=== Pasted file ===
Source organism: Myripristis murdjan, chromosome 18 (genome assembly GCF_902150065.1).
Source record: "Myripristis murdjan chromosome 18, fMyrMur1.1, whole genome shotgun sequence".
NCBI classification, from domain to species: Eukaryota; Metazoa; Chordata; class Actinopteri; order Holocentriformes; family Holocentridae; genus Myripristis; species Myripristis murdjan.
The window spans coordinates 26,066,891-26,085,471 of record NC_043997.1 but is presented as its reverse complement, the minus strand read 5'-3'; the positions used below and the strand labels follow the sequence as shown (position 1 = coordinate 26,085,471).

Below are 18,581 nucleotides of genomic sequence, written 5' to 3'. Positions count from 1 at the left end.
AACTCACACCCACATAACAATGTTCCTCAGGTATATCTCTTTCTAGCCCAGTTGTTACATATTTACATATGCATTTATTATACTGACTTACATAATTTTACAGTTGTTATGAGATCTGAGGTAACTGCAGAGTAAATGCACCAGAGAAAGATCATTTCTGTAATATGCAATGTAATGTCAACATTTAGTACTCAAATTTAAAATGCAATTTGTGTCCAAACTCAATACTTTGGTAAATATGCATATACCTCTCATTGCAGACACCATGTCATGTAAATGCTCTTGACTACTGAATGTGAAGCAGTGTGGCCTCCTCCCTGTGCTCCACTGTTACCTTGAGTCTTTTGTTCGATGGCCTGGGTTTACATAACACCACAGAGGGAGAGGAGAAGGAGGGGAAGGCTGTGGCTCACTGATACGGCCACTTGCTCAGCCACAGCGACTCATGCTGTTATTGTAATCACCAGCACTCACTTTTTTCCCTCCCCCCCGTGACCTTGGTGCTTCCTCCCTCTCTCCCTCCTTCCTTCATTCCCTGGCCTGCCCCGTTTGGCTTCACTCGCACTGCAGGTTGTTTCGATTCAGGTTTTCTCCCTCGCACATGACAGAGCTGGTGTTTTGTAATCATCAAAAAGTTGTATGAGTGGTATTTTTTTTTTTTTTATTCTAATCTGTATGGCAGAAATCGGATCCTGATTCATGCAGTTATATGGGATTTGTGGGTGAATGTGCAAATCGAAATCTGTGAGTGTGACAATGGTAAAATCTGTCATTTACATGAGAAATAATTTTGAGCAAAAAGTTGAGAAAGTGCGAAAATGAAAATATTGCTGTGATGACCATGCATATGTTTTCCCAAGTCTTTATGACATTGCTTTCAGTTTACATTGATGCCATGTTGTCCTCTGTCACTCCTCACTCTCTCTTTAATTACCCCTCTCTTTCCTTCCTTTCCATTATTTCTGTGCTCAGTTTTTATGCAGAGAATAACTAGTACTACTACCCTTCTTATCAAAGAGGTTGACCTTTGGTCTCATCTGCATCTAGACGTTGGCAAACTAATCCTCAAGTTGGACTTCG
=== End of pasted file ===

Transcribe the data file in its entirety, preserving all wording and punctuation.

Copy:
Source organism: Myripristis murdjan, chromosome 18 (genome assembly GCF_902150065.1).
Source record: "Myripristis murdjan chromosome 18, fMyrMur1.1, whole genome shotgun sequence".
NCBI classification, from domain to species: Eukaryota; Metazoa; Chordata; class Actinopteri; order Holocentriformes; family Holocentridae; genus Myripristis; species Myripristis murdjan.
The window spans coordinates 26,066,891-26,085,471 of record NC_043997.1 but is presented as its reverse complement, the minus strand read 5'-3'; the positions used below and the strand labels follow the sequence as shown (position 1 = coordinate 26,085,471).

Below are 18,581 nucleotides of genomic sequence, written 5' to 3'. Positions count from 1 at the left end.
AACTCACACCCACATAACAATGTTCCTCAGGTATATCTCTTTCTAGCCCAGTTGTTACATATTTACATATGCATTTATTATACTGACTTACATAATTTTACAGTTGTTATGAGATCTGAGGTAACTGCAGAGTAAATGCACCAGAGAAAGATCATTTCTGTAATATGCAATGTAATGTCAACATTTAGTACTCAAATTTAAAATGCAATTTGTGTCCAAACTCAATACTTTGGTAAATATGCATATACCTCTCATTGCAGACACCATGTCATGTAAATGCTCTTGACTACTGAATGTGAAGCAGTGTGGCCTCCTCCCTGTGCTCCACTGTTACCTTGAGTCTTTTGTTCGATGGCCTGGGTTTACATAACACCACAGAGGGAGAGGAGAAGGAGGGGAAGGCTGTGGCTCACTGATACGGCCACTTGCTCAGCCACAGCGACTCATGCTGTTATTGTAATCACCAGCACTCACTTTTTTCCCTCCCCCCCGTGACCTTGGTGCTTCCTCCCTCTCTCCCTCCTTCCTTCATTCCCTGGCCTGCCCCGTTTGGCTTCACTCGCACTGCAGGTTGTTTCGATTCAGGTTTTCTCCCTCGCACATGACAGAGCTGGTGTTTTGTAATCATCAAAAAGTTGTATGAGTGGTATTTTTTTTTTTTTTATTCTAATCTGTATGGCAGAAATCGGATCCTGATTCATGCAGTTATATGGGATTTGTGGGTGAATGTGCAAATCGAAATCTGTGAGTGTGACAATGGTAAAATCTGTCATTTACATGAGAAATAATTTTGAGCAAAAAGTTGAGAAAGTGCGAAAATGAAAATATTGCTGTGATGACCATGCATATGTTTTCCCAAGTCTTTATGACATTGCTTTCAGTTTACATTGATGCCATGTTGTCCTCTGTCACTCCTCACTCTCTCTTTAATTACCCCTCTCTTTCCTTCCTTTCCATTATTTCTGTGCTCAGTTTTTATGCAGAGAATAACTAGTACTACTACCCTTCTTATCAAAGAGGTTGACCTTTGGTCTCATCTGCATCTAGACGTTGGCAAACTAATCCTCAAGTTGGACTTCG